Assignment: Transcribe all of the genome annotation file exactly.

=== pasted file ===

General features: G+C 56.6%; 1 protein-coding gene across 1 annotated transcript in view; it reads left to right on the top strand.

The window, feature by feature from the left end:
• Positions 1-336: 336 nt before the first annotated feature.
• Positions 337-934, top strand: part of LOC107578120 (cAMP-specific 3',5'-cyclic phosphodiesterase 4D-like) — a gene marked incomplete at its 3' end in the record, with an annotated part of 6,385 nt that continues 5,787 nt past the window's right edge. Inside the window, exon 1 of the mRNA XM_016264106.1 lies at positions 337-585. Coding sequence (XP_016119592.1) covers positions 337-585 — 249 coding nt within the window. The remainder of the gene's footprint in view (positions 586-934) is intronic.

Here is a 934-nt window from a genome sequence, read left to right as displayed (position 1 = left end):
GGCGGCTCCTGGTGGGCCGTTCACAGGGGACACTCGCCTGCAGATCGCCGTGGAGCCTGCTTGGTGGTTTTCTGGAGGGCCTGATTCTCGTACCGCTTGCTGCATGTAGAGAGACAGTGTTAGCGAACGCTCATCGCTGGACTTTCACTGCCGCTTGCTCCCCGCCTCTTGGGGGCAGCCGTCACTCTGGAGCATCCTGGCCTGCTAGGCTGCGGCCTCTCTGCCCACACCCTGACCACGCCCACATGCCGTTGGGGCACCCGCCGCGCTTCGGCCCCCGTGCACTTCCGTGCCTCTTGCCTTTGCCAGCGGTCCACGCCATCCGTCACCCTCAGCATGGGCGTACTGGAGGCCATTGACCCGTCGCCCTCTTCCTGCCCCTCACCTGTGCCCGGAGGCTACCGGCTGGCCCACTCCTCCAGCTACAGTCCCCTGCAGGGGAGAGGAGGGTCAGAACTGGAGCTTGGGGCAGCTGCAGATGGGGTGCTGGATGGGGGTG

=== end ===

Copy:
General features: G+C 56.6%; 1 protein-coding gene across 1 annotated transcript in view; it reads left to right on the top strand.

The window, feature by feature from the left end:
• Positions 1-336: 336 nt before the first annotated feature.
• Positions 337-934, top strand: part of LOC107578120 (cAMP-specific 3',5'-cyclic phosphodiesterase 4D-like) — a gene marked incomplete at its 3' end in the record, with an annotated part of 6,385 nt that continues 5,787 nt past the window's right edge. Inside the window, exon 1 of the mRNA XM_016264106.1 lies at positions 337-585. Coding sequence (XP_016119592.1) covers positions 337-585 — 249 coding nt within the window. The remainder of the gene's footprint in view (positions 586-934) is intronic.

Here is a 934-nt window from a genome sequence, read left to right as displayed (position 1 = left end):
GGCGGCTCCTGGTGGGCCGTTCACAGGGGACACTCGCCTGCAGATCGCCGTGGAGCCTGCTTGGTGGTTTTCTGGAGGGCCTGATTCTCGTACCGCTTGCTGCATGTAGAGAGACAGTGTTAGCGAACGCTCATCGCTGGACTTTCACTGCCGCTTGCTCCCCGCCTCTTGGGGGCAGCCGTCACTCTGGAGCATCCTGGCCTGCTAGGCTGCGGCCTCTCTGCCCACACCCTGACCACGCCCACATGCCGTTGGGGCACCCGCCGCGCTTCGGCCCCCGTGCACTTCCGTGCCTCTTGCCTTTGCCAGCGGTCCACGCCATCCGTCACCCTCAGCATGGGCGTACTGGAGGCCATTGACCCGTCGCCCTCTTCCTGCCCCTCACCTGTGCCCGGAGGCTACCGGCTGGCCCACTCCTCCAGCTACAGTCCCCTGCAGGGGAGAGGAGGGTCAGAACTGGAGCTTGGGGCAGCTGCAGATGGGGTGCTGGATGGGGGTG